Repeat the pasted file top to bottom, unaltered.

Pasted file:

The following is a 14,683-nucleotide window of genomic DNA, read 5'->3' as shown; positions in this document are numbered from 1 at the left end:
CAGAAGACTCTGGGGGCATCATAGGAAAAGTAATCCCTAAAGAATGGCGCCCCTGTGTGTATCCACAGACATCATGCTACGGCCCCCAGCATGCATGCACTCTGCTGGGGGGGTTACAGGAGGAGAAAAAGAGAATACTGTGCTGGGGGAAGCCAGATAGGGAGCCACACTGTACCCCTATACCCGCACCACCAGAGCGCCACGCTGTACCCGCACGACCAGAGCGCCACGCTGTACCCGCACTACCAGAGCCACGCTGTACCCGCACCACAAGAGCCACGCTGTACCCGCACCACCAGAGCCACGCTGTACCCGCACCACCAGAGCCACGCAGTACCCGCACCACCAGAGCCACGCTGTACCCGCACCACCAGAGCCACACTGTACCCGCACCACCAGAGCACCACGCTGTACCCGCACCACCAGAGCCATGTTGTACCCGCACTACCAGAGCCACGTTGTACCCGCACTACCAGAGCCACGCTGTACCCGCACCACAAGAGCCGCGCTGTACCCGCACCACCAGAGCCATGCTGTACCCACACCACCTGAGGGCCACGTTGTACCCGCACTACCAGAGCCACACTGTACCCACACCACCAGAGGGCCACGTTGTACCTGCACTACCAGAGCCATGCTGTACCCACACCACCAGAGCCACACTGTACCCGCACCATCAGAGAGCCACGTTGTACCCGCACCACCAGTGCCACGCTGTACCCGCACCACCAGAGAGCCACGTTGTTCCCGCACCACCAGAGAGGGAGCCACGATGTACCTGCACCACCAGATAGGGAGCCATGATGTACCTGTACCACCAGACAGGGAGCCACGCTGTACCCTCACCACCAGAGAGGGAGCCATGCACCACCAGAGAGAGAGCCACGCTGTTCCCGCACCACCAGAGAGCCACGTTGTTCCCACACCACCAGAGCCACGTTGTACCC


The following is a 14,683-nucleotide window of genomic DNA, read 5'->3' as shown; positions in this document are numbered from 1 at the left end:
CAGAAGACTCTGGGGGCATCATAGGAAAAGTAATCCCTAAAGAATGGCGCCCCTGTGTGTATCCACAGACATCATGCTACGGCCCCCAGCATGCATGCACTCTGCTGGGGGGGTTACAGGAGGAGAAAAAGAGAATACTGTGCTGGGGGAAGCCAGATAGGGAGCCACACTGTACCCCTATACCCGCACCACCAGAGCGCCACGCTGTACCCGCACGACCAGAGCGCCACGCTGTACCCGCACTACCAGAGCCACGCTGTACCCGCACCACAAGAGCCACGCTGTACCCGCACCACCAGAGCCACGCTGTACCCGCACCACCAGAGCCACGCAGTACCCGCACCACCAGAGCCACGCTGTACCCGCACCACCAGAGCCACACTGTACCCGCACCACCAGAGCACCACGCTGTACCCGCACCACCAGAGCCATGTTGTACCCGCACTACCAGAGCCACGTTGTACCCGCACTACCAGAGCCACGCTGTACCCGCACCACAAGAGCCGCGCTGTACCCGCACCACCAGAGCCATGCTGTACCCACACCACCTGAGGGCCACGTTGTACCCGCACTACCAGAGCCACACTGTACCCACACCACCAGAGGGCCACGTTGTACCTGCACTACCAGAGCCATGCTGTACCCACACCACCAGAGCCACACTGTACCCGCACCATCAGAGAGCCACGTTGTACCCGCACCACCAGTGCCACGCTGTACCCGCACCACCAGAGAGCCACGTTGTTCCCGCACCACCAGAGAGGGAGCCACGATGTACCTGCACCACCAGATAGGGAGCCATGATGTACCTGTACCACCAGACAGGGAGCCACGCTGTACCCTCACCACCAGAGAGGGAGCCATGCACCACCAGAGAGAGAGCCACGCTGTTCCCGCACCACCAGAGAGCCACGTTGTTCCCACACCACCAGAGCCACGTTGTACCC